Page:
LONDON (Reuters)—The Chinese market is getting tougher for Western pharmaceutical companies as Beijing bears down on a rising healthcare bill and prices come under pressure.
The country, which has overtaken Japan as the world’s second largest market for prescription medicines after the U.S., has drawn major investment from global drugmakers in recent years — but growth rates are now slowing markedly.
With the exception of AstraZeneca, none of the big pharma companies reporting second-quarter results have managed to achieve double-digit percentage Chinese sales growth, according to a recent analysis by Deutsche Bank.
Denmark’s Novo Nordisk, the world’s biggest insulin maker, was the latest to disappoint on Thursday with a 6% slide in Chinese sales.
Novo blamed declining diabetes market growth and increased competition from cheap locally made insulins, as well as stock-building in previous quarters.
Many drug company executives are still bullish about China’s long-term growth prospects, as the government improves access to healthcare, and drug spending is expected to reach as much as $185 billion by 2018, according to independent consultancy IMS Health.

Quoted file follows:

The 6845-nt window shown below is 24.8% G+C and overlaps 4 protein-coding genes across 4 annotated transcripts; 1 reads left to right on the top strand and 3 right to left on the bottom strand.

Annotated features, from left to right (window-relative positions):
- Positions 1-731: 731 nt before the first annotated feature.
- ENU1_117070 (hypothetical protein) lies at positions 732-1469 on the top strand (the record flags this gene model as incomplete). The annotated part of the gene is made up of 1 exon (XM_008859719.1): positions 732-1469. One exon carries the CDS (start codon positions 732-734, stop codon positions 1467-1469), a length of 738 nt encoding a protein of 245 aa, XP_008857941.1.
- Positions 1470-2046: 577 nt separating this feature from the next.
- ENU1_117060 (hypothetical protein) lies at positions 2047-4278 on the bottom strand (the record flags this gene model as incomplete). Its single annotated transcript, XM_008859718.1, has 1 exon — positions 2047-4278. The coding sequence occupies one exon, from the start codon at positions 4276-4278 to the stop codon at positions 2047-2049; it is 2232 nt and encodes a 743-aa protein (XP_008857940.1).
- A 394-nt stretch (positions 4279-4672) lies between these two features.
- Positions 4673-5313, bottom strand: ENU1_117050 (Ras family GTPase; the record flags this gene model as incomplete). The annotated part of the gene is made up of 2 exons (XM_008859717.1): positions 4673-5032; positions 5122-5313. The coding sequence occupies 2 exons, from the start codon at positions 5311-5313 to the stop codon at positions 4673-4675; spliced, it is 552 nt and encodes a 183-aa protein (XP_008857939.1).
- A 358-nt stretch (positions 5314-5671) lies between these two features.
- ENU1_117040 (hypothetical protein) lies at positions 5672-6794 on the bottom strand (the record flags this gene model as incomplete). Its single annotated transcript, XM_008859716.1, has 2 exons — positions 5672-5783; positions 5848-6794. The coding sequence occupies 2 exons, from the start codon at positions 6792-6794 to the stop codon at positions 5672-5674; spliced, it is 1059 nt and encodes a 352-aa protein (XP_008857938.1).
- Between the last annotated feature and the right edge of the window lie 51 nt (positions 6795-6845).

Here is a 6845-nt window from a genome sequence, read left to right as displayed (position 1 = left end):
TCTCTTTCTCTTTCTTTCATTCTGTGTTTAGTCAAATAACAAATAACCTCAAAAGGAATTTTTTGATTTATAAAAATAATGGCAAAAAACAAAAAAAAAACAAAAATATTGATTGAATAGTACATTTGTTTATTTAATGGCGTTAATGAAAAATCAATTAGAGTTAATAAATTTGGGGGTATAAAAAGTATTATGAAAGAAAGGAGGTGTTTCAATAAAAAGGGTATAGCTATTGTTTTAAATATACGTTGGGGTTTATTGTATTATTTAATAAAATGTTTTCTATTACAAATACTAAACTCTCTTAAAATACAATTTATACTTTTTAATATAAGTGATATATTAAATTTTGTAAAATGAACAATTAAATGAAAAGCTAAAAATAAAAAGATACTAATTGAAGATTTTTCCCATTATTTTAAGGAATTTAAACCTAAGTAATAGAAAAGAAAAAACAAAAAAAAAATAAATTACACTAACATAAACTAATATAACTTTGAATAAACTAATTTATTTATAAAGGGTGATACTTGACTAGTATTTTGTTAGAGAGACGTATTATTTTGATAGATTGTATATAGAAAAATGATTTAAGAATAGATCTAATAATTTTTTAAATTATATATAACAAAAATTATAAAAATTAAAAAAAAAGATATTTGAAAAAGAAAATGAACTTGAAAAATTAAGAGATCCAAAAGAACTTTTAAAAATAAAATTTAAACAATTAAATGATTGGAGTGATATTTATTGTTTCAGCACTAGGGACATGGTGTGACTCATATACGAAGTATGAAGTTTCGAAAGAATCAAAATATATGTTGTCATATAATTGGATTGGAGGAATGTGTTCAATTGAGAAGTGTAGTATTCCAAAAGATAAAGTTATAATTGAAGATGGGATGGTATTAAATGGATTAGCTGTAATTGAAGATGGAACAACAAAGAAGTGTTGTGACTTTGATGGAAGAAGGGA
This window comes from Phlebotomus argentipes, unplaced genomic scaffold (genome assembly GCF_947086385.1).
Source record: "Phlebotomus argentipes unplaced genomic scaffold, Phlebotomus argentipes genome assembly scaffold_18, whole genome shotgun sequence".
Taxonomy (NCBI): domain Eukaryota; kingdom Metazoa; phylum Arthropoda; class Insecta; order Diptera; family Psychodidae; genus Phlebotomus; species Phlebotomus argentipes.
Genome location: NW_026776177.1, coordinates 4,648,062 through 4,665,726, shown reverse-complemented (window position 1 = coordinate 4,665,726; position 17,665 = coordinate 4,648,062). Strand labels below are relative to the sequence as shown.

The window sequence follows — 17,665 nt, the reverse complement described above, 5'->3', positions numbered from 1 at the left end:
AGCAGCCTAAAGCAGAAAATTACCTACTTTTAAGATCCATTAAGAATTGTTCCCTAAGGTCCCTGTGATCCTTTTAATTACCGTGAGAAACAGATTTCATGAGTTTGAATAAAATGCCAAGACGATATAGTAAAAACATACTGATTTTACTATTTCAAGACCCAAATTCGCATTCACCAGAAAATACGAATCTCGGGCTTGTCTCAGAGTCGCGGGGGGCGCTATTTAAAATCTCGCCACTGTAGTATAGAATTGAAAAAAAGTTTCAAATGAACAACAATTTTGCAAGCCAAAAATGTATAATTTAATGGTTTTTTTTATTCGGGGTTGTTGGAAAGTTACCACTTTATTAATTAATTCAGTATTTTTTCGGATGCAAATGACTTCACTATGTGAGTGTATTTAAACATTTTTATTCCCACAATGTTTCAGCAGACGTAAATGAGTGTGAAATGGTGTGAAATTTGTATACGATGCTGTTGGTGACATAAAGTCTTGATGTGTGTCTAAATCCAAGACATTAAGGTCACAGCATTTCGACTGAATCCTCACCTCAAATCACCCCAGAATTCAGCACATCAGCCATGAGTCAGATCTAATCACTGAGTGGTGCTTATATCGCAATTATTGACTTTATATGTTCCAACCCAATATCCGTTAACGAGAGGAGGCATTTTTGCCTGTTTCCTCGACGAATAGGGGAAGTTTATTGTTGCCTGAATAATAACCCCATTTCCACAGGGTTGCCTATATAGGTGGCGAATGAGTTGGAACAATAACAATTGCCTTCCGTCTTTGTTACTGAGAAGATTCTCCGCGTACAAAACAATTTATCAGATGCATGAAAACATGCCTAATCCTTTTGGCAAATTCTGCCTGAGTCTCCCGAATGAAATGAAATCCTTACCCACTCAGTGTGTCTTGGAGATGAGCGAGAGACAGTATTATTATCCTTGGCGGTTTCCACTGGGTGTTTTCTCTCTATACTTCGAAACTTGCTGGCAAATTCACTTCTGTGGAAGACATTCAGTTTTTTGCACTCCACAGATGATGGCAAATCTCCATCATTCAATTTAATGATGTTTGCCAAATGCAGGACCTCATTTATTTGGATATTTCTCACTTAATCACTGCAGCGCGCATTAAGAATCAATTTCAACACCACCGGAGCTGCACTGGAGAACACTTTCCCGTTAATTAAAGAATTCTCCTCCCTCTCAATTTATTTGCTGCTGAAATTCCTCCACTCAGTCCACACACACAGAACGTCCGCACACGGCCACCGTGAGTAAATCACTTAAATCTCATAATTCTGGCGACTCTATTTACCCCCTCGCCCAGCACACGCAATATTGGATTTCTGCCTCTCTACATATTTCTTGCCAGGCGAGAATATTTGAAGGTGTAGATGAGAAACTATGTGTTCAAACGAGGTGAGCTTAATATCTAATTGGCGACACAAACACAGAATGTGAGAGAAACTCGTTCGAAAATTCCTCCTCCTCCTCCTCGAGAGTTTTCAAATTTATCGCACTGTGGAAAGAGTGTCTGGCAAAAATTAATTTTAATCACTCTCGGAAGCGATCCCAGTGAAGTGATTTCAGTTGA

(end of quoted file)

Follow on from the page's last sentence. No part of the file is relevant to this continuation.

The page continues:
But the short-term picture is proving less rosy, with reforms in the hospital sector impacting prescribing and price pressures increasing for a range of drugs.
Joe Jimenez, chief executive of Novartis, the world’s biggest drugmaker by sales, said increased healthcare coverage had pushed up costs and Beijing was now trying to rein in recent rapid spending growth.
“I think there’s a conscious effort to slow it down a bit,” he said after reporting quarterly results last month. “Then on top of that, you have what’s happening from an economy standpoint in the stated shift towards what they’re calling sustainable economic growth, which is leading to lower overall growth rates.”
Chito Zulueta, Eli Lilly’s head of emerging markets, said there had been a “pretty significant” drop in the market growth in China from a mid-teen percentage rate in the last few years to single-digits.
Pfizer also reported pricing pressures in China, but said the country remained a significant opportunity for future growth.
It all adds up to a bumpy ride for Western companies, many of which already took a hit from a series of bribery probes that led to a fine of nearly $500 million for GlaxoSmithKline last year.
GSK Chief Executive Andrew Witty said his company’s business in China had stabilised since that big reputational hit, although the market backdrop was not easy.
“There is no doubt that we are seeing that the overall marketplace in China slowed quite dramatically over the last year or so,” he said.